Watching this, it is difficult to believe that just a few years ago, we watched La La Land’s Mia and Sebastian float into the stars above that same city, trusting those twinkling lights below to catch them if they fell.

La La Land, Chazelle’s 2016 film, is the antithesis of Babylon. As a musical comedy-drama with a dreamy color palette, it breathed new life into a bygone genre with thrillingly assured direction and an irresistibly sincere excess of heart. High necklines and tongueless kissing earned it a PG-13 rating, and characters broke out into energized musical numbers, literally tap-dancing in the streets.

Awe-inspired, warm, contained, and inoffensive, it absolutely swept that awards season, going on to win six Oscars, including Best Director. It was exactly the kind of film to romance voters in the industry and remind them that the pursuit of art is worth the trials and heartbreak. With its playful melodies and whimsical themes, dreams come true in La La Land.

Before reputation, there was 1989. 1989 is a straightforward pop album with a capital “P.” Leaning into more of the catchy melodies Swift experimented with on Red, the album is squeaky clean, concise, and expertly crafted. It is self-aware in its expression of pain but never goes so far as to deconstruct that pain further than a level that is still relatable to a broad audience. One of the most successful singles off the album is a self-confidence anthem titled “Shake It Off,” which is inclusive and inoffensive enough to be used for everything from Diet Coke commercials to youth cheerleading camp choreography. The album absolutely swept that awards season.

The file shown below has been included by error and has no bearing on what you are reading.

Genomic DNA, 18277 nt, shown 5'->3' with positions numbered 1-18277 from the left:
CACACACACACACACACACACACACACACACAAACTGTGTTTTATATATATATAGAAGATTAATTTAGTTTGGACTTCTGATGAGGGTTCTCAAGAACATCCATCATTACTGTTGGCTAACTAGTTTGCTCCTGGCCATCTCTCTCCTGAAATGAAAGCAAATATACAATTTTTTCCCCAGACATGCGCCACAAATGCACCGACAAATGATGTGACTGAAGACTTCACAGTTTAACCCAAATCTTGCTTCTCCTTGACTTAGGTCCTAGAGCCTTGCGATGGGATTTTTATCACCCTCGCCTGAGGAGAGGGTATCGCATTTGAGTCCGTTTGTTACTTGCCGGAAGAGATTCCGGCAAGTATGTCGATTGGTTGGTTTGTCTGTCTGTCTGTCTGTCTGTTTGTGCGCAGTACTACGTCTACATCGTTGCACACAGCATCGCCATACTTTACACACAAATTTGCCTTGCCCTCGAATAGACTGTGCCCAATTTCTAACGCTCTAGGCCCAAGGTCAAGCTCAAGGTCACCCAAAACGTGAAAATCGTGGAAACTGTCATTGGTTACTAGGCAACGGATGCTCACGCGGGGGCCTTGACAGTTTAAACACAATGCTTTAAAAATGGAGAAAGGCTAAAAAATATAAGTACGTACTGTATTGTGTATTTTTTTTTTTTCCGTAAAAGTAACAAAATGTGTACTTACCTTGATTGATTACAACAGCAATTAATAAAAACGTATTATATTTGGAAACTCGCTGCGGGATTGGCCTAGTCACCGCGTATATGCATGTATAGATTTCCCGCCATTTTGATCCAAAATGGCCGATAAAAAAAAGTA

Before the Babylon title card even appears on screen, audiences are instantly aware that this is a different kind of Hollywood than La La Land’s. One with piss kinks, elephant shit, mounds of cocaine, and projectile vomit. This opening scene has the sick giddiness of a teenage boy discovering porn for the first time and the “you can’t tell me what to do” attitude to match. It’s an attitude reminiscent of reputation lyrics like, “If a man talks shit then I owe him nothing, don’t regret it one bit ‘cause he had it coming.”

But why does Damien have such a bone to pick with Hollywood all of a sudden? There are probably many reasons, from creating in a post-Weinstein Hollywood to the simple nuances of human emotion. There is no scientific reason the Babylon Hollywood and the La La Land Hollywood can’t exist simultaneously in the mind of one man. However, like most modern women, I get a sick enjoyment out of celebrity drama. Particularly, awards show drama.

In 2009, at the annual Video Music Awards broadcasted live on MTV, Taylor took the stage in a Cinderella gown to accept her VMA for her “You Belong With Me” music video. “Thank you so much!” she said. “I always dreamed about what it would be like to maybe win one of these someday, but I never thought it actually would have happened. I sing country music. So thank you so much for giving me the chance to win a VMA Award! I—”